The widow of murdered British artist Tonio Trzebinski who was shot dead in Kenya 15 years ago has told an inquest how she slashed his paintings with a knife after she discovered he was having an affair, the last time she saw him but denied she was involved in his murder.
41 year old Mr Trzebinski was driving towards the gate of the Karen villa owned by his mistress, Natasha Illum-Berg, on October 16, 2001, when he was killed by a single shot fired at point-blank range into his chest.
Speaking at the Nairobi inquest into her former husband’s death, German-born fashion designer, Mrs Anna Trzebinski, revealed how she discovered the affair after pressing redial on her husband’s phone and recognising Ms Illum-Berg’s voice.
According to the report in the Times newspaper, she told the court she immediately confronted him in his studio and shouted: “I want you to feel the pain that you made us feel!”. Then she said she held the knife up to him and cut his painting.
“I just knew that it would be so hurtful and devastating for him, for me to damage his paintings.”
– Anna Trzebinski
Three weeks after the fight, Tonio was found lying dead a few metres from his vehicle outside the gates to Ilum Berg’s home.
When she heard of his death, Anna said she “went into shock”.
“It was such a blur. I remember shouting at my friends saying ‘have you actually seen him because if you haven’t it hasn’t happened’ because he is such a larger than life person this could never happen to him.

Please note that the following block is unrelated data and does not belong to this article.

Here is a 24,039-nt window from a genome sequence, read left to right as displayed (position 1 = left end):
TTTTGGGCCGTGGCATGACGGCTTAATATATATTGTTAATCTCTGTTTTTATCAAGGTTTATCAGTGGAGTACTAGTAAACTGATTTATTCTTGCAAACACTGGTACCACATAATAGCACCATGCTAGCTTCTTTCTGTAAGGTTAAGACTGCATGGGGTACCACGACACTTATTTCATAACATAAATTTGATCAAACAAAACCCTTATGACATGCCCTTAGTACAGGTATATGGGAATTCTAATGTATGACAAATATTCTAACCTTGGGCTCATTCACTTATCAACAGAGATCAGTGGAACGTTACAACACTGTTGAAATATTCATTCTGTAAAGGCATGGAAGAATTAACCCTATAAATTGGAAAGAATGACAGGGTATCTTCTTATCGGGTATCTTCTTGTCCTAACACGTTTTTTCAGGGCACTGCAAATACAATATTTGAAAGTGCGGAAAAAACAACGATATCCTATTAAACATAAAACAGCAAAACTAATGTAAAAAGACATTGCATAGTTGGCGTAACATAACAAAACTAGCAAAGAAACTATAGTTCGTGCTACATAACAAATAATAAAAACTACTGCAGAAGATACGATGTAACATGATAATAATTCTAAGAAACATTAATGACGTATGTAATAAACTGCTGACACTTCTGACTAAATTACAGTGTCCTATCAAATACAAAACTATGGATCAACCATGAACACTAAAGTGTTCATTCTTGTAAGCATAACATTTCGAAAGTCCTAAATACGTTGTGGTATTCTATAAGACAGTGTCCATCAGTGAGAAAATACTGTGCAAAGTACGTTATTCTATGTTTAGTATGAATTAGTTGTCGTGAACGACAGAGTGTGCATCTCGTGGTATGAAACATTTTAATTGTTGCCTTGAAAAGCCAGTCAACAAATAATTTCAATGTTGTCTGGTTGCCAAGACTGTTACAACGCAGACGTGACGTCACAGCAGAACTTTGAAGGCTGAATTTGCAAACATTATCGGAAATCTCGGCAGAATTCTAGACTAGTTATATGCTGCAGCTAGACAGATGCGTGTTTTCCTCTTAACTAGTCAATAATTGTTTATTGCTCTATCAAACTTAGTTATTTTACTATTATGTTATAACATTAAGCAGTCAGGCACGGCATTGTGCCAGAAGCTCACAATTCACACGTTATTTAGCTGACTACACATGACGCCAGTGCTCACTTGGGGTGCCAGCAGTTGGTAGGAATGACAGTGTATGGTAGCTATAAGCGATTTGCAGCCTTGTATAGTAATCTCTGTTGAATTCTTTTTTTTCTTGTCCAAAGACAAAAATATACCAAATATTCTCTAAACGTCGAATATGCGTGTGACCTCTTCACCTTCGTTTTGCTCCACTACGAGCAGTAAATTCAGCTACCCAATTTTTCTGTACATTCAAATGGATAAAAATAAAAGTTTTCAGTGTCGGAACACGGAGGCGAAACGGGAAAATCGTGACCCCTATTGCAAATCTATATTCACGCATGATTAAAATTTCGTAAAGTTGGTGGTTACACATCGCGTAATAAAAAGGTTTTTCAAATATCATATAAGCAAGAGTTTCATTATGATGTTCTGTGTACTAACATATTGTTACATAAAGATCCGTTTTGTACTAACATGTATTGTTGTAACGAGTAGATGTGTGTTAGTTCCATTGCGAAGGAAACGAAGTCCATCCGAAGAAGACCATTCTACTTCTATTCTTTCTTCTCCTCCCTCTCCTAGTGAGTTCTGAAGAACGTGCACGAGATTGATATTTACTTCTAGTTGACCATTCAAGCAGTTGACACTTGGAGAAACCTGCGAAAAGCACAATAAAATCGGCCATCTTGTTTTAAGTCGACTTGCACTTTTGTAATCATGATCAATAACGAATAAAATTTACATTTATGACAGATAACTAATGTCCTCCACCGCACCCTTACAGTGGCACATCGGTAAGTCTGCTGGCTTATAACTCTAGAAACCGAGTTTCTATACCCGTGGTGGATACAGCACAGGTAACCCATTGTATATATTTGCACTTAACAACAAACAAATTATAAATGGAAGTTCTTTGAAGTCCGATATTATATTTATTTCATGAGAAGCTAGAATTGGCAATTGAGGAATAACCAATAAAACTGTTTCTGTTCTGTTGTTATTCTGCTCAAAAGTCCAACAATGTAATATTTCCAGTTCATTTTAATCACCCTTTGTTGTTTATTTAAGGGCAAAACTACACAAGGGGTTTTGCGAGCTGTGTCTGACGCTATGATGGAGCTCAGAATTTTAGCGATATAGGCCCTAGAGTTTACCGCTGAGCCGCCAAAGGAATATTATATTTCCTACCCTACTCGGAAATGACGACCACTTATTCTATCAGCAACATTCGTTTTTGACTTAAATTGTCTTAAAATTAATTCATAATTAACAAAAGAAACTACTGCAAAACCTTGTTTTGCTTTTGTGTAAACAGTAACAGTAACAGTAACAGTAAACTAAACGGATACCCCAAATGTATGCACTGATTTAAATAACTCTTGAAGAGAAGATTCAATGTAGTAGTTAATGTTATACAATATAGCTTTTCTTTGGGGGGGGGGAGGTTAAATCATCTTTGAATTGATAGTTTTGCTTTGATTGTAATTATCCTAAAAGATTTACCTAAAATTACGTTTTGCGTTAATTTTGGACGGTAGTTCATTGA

“He really was such an extraordinary friend and a great husband and good father.” – Anna Trzebinski
The Telegraph reports that when asked if she had anything to do with the murder, Mrs Trzebinski, who was at a rehabilitation centre in America on a therapy course called Women Who Love Too Much when her husband was shot, replied: ‘Absolutely not. I can tell you it’s deeply offensive to me and my children that that should even be thought.’
Her children with Mr Trzebinski, Stas, 24, and Lana, 23, were in court for the inquest.
Mrs Trzebinski has since remarried and still lives in Kenya.
The inquest comes after years of campaigning and detective work by Mr Trzebinski’s 79-year-old mother, Errol who never believed the original police theory that her son’s death was the result of a simple carjacking that went wrong as neither his car, expensive watch or cash were taken.
Soon after his murder, rumours surfaced that the killing was an act of revenge.
Police questioned his wife along with other family members and friends and it has since emerged that the murder may have links to organised crime.
The case bears an uncanny similarity to the murder almost exactly 60 years earlier of British peer and roguish philanderer Lord Erroll who was also shot dead in his car while on his way to visit his mistress, less than a mile from the spot where Mr Trzebinski was killed.
The murder of Lord Erroll was eventually turned into a novel, and a film, titled White Mischief which starred Charles Dance and Greta Scacchi.